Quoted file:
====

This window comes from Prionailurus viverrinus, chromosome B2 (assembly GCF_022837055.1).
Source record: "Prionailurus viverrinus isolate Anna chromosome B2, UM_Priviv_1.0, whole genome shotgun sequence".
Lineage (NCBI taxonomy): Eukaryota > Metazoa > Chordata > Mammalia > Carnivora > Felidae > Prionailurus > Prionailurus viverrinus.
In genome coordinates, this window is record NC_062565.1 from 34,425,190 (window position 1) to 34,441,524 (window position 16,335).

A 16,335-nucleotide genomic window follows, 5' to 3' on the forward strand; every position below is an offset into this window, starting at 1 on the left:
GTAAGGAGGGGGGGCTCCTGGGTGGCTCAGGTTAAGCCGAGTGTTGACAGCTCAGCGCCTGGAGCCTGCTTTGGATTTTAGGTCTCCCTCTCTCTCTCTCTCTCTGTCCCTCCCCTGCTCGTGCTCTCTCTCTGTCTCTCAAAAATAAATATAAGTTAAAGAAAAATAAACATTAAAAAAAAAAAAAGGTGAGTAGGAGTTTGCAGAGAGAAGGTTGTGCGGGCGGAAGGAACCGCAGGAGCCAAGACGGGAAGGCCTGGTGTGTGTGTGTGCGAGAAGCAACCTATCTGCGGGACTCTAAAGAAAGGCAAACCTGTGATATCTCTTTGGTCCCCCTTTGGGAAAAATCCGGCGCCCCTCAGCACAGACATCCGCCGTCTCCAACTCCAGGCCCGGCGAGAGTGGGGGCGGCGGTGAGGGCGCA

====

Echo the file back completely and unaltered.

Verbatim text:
This window comes from Prionailurus viverrinus, chromosome B2 (assembly GCF_022837055.1).
Source record: "Prionailurus viverrinus isolate Anna chromosome B2, UM_Priviv_1.0, whole genome shotgun sequence".
Lineage (NCBI taxonomy): Eukaryota > Metazoa > Chordata > Mammalia > Carnivora > Felidae > Prionailurus > Prionailurus viverrinus.
In genome coordinates, this window is record NC_062565.1 from 34,425,190 (window position 1) to 34,441,524 (window position 16,335).

A 16,335-nucleotide genomic window follows, 5' to 3' on the forward strand; every position below is an offset into this window, starting at 1 on the left:
GTAAGGAGGGGGGGCTCCTGGGTGGCTCAGGTTAAGCCGAGTGTTGACAGCTCAGCGCCTGGAGCCTGCTTTGGATTTTAGGTCTCCCTCTCTCTCTCTCTCTCTGTCCCTCCCCTGCTCGTGCTCTCTCTCTGTCTCTCAAAAATAAATATAAGTTAAAGAAAAATAAACATTAAAAAAAAAAAAAGGTGAGTAGGAGTTTGCAGAGAGAAGGTTGTGCGGGCGGAAGGAACCGCAGGAGCCAAGACGGGAAGGCCTGGTGTGTGTGTGTGCGAGAAGCAACCTATCTGCGGGACTCTAAAGAAAGGCAAACCTGTGATATCTCTTTGGTCCCCCTTTGGGAAAAATCCGGCGCCCCTCAGCACAGACATCCGCCGTCTCCAACTCCAGGCCCGGCGAGAGTGGGGGCGGCGGTGAGGGCGCA